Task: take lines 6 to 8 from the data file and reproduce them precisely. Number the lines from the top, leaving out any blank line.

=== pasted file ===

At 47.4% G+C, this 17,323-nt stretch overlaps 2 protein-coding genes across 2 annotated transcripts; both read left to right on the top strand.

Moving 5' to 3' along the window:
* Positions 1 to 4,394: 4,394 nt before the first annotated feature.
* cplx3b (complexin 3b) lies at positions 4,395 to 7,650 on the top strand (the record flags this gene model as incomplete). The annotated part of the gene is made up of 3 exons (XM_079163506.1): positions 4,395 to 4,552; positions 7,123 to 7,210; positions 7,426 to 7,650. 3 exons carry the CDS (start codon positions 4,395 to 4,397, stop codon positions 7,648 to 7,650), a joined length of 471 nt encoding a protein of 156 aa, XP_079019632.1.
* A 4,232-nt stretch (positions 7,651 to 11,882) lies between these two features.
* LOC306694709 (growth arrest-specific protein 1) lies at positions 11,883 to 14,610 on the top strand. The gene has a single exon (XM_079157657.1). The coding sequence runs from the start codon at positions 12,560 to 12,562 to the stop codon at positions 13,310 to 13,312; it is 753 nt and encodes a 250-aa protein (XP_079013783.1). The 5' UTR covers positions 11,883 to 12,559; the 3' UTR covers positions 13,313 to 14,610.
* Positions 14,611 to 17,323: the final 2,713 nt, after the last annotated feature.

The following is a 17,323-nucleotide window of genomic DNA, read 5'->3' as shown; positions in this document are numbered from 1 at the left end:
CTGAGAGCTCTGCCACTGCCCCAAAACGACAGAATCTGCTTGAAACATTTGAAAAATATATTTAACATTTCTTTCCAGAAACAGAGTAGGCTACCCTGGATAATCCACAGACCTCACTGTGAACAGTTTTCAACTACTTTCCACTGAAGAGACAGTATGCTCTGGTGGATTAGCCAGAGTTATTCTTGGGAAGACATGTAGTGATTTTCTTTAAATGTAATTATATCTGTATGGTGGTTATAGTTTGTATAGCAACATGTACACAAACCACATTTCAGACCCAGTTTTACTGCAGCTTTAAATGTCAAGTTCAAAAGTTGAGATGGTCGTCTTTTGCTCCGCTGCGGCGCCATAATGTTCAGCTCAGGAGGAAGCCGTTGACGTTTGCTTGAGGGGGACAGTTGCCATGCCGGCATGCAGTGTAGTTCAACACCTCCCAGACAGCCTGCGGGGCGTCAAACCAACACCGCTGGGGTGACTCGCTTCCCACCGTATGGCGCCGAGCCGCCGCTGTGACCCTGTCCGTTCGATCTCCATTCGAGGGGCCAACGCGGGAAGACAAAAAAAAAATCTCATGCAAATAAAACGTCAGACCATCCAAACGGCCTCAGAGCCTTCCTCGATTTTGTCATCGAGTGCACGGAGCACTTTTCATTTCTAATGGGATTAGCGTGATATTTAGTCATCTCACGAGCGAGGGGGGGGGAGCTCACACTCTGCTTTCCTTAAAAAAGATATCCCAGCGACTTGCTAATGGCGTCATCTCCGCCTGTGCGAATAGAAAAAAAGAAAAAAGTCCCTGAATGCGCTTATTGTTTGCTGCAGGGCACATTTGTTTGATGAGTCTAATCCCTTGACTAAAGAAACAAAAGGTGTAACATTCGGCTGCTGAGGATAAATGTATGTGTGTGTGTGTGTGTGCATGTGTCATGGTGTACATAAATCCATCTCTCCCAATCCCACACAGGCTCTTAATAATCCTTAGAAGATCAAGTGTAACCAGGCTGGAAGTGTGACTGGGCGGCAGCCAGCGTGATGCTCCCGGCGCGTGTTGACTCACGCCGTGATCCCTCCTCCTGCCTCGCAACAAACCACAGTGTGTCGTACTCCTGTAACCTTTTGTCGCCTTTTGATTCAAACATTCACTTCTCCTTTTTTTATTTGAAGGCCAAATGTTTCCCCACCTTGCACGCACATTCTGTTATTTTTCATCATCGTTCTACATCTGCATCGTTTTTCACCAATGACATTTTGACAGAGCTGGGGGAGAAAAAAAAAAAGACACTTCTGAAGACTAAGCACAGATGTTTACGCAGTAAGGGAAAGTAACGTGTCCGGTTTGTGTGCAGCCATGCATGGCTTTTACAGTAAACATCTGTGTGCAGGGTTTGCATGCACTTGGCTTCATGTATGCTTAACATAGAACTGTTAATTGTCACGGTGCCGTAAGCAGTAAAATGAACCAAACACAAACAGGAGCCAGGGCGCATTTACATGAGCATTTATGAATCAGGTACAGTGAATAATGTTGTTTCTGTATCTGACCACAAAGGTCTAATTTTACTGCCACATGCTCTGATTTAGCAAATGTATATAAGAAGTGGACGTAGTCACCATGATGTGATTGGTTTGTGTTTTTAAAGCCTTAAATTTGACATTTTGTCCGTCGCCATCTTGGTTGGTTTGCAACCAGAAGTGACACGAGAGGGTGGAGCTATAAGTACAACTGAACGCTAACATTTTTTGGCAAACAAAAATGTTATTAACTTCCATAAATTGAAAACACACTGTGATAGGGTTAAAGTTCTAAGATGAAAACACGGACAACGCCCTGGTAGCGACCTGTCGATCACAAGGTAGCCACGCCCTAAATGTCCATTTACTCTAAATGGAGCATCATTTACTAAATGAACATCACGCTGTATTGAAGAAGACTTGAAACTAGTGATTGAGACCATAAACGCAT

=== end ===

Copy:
* LOC306694709 (growth arrest-specific protein 1) lies at positions 11,883 to 14,610 on the top strand. The gene has a single exon (XM_079157657.1). The coding sequence runs from the start codon at positions 12,560 to 12,562 to the stop codon at positions 13,310 to 13,312; it is 753 nt and encodes a 250-aa protein (XP_079013783.1). The 5' UTR covers positions 11,883 to 12,559; the 3' UTR covers positions 13,313 to 14,610.
* Positions 14,611 to 17,323: the final 2,713 nt, after the last annotated feature.

The following is a 17,323-nucleotide window of genomic DNA, read 5'->3' as shown; positions in this document are numbered from 1 at the left end: